Since my ger had been taken down, I was still having to stay at the health department. Which meant all my coworkers knew when I got back and expected me to just hop right back into work, despite getting very little sleep on the bus the night before. But then it was Naadam, which meant several days of vacation. Unfortunately, the entire weekend and into the next week was nothing but chilly, rainy weather. Because the weather was so bad (and because the health department is much further away from the stadium than my khashaa would have been if I was still at my ger), I really only got to see the opening ceremony. But you can check out my post from last year’s Naadam if you really want to see what it’s all about.

Later today I am heading back to Darkhan to begin my stint as a Resource Volunteer for the second half of PST. Let the next adventure begin!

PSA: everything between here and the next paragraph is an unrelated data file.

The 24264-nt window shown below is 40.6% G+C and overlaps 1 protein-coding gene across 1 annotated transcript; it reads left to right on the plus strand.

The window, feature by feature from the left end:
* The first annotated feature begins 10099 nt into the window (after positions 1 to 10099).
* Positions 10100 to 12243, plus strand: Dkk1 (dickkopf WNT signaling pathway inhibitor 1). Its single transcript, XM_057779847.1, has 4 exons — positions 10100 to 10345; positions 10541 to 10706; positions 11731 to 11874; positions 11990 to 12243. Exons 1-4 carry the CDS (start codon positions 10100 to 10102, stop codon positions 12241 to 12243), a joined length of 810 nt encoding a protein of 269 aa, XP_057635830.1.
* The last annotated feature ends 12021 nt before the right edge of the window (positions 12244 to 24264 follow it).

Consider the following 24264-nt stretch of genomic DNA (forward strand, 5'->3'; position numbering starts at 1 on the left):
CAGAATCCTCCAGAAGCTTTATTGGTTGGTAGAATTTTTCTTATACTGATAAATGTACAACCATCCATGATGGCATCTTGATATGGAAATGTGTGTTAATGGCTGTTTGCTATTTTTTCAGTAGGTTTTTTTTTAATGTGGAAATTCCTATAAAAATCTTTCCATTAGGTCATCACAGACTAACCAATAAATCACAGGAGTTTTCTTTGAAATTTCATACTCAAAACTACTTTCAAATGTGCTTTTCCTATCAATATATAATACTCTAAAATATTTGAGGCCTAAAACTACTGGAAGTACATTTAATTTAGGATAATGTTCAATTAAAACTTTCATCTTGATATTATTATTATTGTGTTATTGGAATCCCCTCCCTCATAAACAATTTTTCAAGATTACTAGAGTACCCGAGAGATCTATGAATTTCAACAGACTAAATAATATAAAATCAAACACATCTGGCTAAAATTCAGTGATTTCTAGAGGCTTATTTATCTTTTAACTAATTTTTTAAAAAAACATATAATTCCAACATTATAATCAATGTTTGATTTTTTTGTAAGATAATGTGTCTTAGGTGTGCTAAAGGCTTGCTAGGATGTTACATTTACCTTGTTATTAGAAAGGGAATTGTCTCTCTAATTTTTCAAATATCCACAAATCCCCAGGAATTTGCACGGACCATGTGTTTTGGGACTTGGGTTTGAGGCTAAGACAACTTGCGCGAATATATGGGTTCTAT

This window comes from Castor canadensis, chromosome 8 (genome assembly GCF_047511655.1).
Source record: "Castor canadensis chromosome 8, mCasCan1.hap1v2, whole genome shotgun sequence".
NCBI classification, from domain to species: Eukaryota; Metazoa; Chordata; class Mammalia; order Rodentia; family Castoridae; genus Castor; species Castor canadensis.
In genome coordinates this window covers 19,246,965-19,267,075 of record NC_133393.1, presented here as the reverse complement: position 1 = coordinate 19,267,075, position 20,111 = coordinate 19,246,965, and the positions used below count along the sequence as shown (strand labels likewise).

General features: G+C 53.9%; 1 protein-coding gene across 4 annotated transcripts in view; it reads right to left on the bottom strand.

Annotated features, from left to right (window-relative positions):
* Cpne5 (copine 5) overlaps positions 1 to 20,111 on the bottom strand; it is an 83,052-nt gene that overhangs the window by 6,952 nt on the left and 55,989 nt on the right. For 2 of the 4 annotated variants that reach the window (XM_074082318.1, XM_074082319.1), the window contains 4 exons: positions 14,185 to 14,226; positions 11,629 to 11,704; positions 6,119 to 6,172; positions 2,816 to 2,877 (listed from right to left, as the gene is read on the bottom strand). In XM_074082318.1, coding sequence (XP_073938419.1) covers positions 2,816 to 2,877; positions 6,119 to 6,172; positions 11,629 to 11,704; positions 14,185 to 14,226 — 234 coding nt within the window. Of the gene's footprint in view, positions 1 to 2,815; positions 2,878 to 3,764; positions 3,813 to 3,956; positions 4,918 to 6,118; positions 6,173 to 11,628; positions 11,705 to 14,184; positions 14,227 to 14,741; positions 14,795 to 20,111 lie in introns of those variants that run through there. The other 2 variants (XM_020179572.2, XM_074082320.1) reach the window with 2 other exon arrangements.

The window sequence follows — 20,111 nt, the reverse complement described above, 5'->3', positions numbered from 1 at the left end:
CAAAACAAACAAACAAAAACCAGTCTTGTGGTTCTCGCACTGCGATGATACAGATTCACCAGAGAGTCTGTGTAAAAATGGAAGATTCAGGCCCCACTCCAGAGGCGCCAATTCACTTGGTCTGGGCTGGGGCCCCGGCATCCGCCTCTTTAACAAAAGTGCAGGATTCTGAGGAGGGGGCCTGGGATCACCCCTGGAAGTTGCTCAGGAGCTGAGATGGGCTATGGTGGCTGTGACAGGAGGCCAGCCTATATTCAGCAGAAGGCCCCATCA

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Reindeer Project in the East Taiga

After several days of traveling by bus, purgon, and horse, we had arrived at the East Taiga reindeer herders’ summer camp.

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The East Taiga, which is north of Tsagaannuur and close to the Russian border, is home to about 20 reindeer herding families and roughly 150 reindeer. There are many more herders and reindeer in the West Taiga, which is more spread out, but in all, Mongolia has less than 300 people who identify as Dukha (Tsaatan) and only about 650 domesticated reindeer.

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The Dukha are nomadic herders who live and travel in small communities. Their reindeer are central to their lives and each day is structured around all the chores necessary to care for the reindeer. At the camp we stayed at, the herders tied up the adult reindeer near their teepees* during the night, while the babies were allowed to run free.